Before earning comparisons to Iron & Wine and Sufjan Stevens with his hushed, eclectic folk music, singer/songwriter William Fitzsimmons honed his skills in Pennsylvania.
Born in Pittsburgh to two blind parents, both of whom were living-room musicians, he began playing piano and trombone in elementary school and taught himself guitar as a junior-high student. Over time, he also learned to play banjo, melodica, ukulele, and mandolin. While pursuing a master's degree at Geneva College, Fitzsimmons began tracking some of his songs on home recording equipment. These self-produced recordings were compiled together and released as 2005's Until When We Are Ghosts, a strong debut album that appeared during Fitzsimmons' time working as a mental health therapist.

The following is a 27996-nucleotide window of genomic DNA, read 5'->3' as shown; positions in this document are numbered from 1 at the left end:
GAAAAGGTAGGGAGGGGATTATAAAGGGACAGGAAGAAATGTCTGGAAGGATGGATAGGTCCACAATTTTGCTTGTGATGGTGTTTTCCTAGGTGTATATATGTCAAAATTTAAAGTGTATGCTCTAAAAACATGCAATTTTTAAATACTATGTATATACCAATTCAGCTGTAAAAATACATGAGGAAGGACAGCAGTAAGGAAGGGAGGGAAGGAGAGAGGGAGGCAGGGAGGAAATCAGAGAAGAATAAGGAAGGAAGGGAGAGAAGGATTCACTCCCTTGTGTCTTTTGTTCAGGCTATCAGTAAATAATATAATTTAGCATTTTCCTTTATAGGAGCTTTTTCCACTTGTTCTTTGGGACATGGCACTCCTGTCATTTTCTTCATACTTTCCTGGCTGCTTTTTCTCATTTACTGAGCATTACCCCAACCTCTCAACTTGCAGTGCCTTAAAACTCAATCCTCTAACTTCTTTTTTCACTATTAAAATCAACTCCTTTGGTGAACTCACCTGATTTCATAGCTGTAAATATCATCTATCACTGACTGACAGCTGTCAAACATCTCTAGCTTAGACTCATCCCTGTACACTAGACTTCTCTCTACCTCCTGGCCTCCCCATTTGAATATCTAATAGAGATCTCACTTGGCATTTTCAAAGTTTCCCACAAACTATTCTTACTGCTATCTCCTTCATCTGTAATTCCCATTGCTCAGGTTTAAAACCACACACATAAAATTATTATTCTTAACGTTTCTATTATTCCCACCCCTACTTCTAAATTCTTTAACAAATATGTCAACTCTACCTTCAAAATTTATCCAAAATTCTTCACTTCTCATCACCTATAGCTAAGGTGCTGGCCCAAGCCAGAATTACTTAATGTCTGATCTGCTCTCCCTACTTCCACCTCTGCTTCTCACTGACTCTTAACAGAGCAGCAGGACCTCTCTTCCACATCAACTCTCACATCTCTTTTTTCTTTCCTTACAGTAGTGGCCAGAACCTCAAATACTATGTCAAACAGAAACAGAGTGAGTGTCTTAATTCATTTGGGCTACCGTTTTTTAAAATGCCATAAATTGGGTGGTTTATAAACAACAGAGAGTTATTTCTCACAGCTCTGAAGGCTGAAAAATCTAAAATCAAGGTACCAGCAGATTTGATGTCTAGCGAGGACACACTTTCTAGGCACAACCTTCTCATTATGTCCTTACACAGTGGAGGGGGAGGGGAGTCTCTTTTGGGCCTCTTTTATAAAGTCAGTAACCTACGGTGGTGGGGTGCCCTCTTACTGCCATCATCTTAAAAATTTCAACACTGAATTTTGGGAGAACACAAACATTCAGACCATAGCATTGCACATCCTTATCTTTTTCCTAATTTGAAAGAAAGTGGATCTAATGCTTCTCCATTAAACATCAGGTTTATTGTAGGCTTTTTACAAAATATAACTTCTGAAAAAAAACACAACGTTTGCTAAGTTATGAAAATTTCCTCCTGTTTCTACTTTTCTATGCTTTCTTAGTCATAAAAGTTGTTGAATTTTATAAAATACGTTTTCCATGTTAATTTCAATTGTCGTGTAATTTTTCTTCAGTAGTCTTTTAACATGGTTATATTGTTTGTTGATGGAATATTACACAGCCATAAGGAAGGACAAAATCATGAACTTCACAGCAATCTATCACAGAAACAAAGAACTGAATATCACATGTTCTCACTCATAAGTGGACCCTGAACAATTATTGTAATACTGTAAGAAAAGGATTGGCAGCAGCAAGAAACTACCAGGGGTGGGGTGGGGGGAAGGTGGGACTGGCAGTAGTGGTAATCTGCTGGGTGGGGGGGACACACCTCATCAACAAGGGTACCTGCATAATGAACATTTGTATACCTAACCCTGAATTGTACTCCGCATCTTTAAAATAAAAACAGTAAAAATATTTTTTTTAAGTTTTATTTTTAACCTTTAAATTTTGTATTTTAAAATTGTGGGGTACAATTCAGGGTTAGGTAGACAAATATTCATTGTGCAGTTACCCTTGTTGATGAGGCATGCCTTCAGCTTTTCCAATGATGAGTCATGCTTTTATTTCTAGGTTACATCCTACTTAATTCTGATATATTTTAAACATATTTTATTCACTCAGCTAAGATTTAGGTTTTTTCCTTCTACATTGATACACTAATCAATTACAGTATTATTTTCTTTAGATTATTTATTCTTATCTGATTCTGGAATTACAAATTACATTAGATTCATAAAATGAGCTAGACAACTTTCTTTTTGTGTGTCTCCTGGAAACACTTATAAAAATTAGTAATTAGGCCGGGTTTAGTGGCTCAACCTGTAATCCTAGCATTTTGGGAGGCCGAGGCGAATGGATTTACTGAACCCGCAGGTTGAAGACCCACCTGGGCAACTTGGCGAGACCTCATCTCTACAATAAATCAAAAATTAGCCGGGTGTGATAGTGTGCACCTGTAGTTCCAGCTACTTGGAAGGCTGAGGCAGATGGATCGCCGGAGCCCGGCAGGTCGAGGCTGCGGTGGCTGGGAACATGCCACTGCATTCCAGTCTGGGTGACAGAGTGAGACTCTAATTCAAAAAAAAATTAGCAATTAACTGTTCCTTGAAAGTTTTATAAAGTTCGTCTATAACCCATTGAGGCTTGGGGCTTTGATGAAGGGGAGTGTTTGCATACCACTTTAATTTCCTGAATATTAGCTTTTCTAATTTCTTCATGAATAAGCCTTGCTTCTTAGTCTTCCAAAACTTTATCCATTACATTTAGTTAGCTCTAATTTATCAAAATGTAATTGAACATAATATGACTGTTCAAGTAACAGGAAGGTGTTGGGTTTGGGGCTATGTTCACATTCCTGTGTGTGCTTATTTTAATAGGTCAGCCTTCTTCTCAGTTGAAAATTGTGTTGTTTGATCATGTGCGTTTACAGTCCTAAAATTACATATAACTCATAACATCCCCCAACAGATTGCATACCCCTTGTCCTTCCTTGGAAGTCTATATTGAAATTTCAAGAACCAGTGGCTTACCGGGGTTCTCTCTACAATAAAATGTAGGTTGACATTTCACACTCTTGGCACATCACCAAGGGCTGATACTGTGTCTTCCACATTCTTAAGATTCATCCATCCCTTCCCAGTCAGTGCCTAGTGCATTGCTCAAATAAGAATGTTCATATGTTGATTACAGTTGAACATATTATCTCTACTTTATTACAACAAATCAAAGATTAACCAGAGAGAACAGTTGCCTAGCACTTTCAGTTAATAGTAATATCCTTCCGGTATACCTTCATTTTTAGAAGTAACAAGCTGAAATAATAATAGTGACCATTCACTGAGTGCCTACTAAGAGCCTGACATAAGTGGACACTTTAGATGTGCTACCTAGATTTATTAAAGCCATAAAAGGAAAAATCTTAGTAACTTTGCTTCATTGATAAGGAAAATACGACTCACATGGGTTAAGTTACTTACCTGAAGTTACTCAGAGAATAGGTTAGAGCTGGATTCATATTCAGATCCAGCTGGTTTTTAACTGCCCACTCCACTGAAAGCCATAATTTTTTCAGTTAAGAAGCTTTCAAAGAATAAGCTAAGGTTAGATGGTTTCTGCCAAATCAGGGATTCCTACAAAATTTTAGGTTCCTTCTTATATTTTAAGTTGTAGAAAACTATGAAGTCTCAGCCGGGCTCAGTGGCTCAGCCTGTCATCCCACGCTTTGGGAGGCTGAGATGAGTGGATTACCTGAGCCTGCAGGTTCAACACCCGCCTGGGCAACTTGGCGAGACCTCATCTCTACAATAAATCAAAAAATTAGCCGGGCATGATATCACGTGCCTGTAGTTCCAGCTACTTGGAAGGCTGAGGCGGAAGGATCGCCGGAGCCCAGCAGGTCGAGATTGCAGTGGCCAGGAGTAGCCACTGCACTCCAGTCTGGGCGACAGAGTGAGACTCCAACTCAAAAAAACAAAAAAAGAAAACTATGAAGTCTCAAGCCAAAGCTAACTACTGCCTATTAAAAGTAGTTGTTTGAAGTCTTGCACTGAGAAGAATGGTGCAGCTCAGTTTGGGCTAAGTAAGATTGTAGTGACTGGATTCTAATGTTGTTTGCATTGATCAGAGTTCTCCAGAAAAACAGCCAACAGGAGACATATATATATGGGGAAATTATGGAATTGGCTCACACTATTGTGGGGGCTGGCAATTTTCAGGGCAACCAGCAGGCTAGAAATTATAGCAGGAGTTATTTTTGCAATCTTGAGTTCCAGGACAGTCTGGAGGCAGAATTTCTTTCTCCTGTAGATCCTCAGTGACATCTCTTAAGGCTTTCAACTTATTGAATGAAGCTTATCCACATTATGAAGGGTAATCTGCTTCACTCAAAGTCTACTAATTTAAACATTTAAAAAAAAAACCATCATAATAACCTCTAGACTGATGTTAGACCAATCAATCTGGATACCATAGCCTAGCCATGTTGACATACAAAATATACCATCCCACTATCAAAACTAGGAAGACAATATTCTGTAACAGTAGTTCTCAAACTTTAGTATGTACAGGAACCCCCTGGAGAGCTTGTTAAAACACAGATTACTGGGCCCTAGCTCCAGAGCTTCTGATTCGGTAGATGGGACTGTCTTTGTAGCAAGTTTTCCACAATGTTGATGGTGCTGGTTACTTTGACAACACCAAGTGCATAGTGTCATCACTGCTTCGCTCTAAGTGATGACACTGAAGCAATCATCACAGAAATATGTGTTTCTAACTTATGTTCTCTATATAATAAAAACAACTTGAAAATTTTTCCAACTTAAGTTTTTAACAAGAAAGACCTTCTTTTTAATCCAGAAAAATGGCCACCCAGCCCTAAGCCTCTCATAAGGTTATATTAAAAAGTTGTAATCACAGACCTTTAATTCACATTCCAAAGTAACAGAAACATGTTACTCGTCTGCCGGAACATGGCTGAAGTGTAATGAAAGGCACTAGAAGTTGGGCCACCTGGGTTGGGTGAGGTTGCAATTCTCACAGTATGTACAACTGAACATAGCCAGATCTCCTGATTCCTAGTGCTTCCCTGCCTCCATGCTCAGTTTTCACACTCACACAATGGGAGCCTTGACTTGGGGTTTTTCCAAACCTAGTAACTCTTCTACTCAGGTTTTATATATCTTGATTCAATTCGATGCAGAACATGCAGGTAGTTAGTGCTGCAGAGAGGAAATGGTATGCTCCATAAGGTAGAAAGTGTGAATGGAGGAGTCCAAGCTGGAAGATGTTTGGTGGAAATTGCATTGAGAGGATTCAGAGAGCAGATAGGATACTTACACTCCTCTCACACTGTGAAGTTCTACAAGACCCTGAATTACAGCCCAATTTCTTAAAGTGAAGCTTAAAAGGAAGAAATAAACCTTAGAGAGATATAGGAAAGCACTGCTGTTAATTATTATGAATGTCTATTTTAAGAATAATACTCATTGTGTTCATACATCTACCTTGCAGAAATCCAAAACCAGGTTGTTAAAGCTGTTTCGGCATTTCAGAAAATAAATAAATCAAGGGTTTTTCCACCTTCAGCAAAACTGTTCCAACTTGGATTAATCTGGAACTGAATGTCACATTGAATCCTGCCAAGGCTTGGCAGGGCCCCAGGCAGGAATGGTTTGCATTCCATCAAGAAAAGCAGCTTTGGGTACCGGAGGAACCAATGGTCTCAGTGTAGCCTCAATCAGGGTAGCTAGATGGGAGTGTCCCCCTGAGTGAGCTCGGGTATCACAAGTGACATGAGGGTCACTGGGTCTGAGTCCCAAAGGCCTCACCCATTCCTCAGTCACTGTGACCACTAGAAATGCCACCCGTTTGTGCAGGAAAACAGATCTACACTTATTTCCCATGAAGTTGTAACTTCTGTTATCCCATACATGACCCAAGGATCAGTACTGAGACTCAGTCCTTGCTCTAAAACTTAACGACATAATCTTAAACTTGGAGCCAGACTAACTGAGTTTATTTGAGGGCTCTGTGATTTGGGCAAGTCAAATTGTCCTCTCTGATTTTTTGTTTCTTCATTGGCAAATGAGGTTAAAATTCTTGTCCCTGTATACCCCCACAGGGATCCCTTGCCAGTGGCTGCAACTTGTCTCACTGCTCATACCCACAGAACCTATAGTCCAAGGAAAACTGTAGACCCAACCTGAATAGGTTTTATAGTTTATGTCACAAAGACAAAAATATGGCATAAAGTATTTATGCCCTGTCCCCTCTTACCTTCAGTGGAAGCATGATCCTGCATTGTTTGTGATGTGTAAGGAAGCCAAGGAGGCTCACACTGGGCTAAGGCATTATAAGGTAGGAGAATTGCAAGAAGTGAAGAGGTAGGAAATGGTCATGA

Over time, Fitzsimmons began to attract a following on MySpace. Of course, it didn't hurt that his songs started showing up on various television soundtracks, too, including Grey's Anatomy, General Hospital, Life of Ryan, and Army Wives. A second self-produced album, Goodnight, appeared in 2006, influenced heavily by his parents' divorce during his childhood. By this point, Fitzsimmons had settled on a distinct sound: a gentle mixture of folk-rock and electronica applied to carefully written (and often autobiographical) songs that, at their best, delivered a quiet emotional punch. He carried the theme of divorce into his first official studio album, 2008's The Sparrow and the Crow, which dealt with a recent split with his wife. Released in 2010, Derivatives lightened things up by focusing on electronica remixes of his past work (as well as a cover of Katy Perry's "I Kissed a Girl"), and 2011's Gold in the Shadow found Fitzsimmons confronting his demons with help from guest artists like Julia Stone. Lions, produced by Death Cab for Cutie's Chris Walla, arrived early in 2014, followed by the mini-LP Pittsburgh in 2015. ~ Steve Leggett & Andrew Leahey, Rovi